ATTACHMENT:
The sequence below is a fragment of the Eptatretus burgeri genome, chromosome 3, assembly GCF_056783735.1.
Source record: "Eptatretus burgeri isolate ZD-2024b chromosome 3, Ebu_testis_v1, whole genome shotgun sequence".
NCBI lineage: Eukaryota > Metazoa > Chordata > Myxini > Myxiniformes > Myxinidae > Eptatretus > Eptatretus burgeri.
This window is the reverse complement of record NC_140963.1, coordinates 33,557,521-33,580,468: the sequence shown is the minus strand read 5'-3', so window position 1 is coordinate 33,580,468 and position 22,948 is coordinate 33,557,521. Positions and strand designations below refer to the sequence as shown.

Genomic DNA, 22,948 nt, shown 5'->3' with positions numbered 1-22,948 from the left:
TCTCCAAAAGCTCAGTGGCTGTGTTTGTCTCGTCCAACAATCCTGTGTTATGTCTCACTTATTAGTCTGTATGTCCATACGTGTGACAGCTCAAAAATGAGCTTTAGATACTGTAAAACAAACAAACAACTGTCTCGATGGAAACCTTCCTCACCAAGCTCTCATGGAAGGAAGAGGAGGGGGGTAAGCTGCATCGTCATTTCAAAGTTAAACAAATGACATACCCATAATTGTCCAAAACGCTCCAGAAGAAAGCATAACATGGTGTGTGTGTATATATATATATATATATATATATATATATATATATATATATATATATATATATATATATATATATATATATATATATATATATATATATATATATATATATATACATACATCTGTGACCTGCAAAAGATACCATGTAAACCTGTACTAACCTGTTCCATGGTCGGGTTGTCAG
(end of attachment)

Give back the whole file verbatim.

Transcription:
The sequence below is a fragment of the Eptatretus burgeri genome, chromosome 3, assembly GCF_056783735.1.
Source record: "Eptatretus burgeri isolate ZD-2024b chromosome 3, Ebu_testis_v1, whole genome shotgun sequence".
NCBI lineage: Eukaryota > Metazoa > Chordata > Myxini > Myxiniformes > Myxinidae > Eptatretus > Eptatretus burgeri.
This window is the reverse complement of record NC_140963.1, coordinates 33,557,521-33,580,468: the sequence shown is the minus strand read 5'-3', so window position 1 is coordinate 33,580,468 and position 22,948 is coordinate 33,557,521. Positions and strand designations below refer to the sequence as shown.

Genomic DNA, 22,948 nt, shown 5'->3' with positions numbered 1-22,948 from the left:
TCTCCAAAAGCTCAGTGGCTGTGTTTGTCTCGTCCAACAATCCTGTGTTATGTCTCACTTATTAGTCTGTATGTCCATACGTGTGACAGCTCAAAAATGAGCTTTAGATACTGTAAAACAAACAAACAACTGTCTCGATGGAAACCTTCCTCACCAAGCTCTCATGGAAGGAAGAGGAGGGGGGTAAGCTGCATCGTCATTTCAAAGTTAAACAAATGACATACCCATAATTGTCCAAAACGCTCCAGAAGAAAGCATAACATGGTGTGTGTGTATATATATATATATATATATATATATATATATATATATATATATATATATATATATATATATATATATATATATATATATATATATATATATATATATATATATACATACATCTGTGACCTGCAAAAGATACCATGTAAACCTGTACTAACCTGTTCCATGGTCGGGTTGTCAG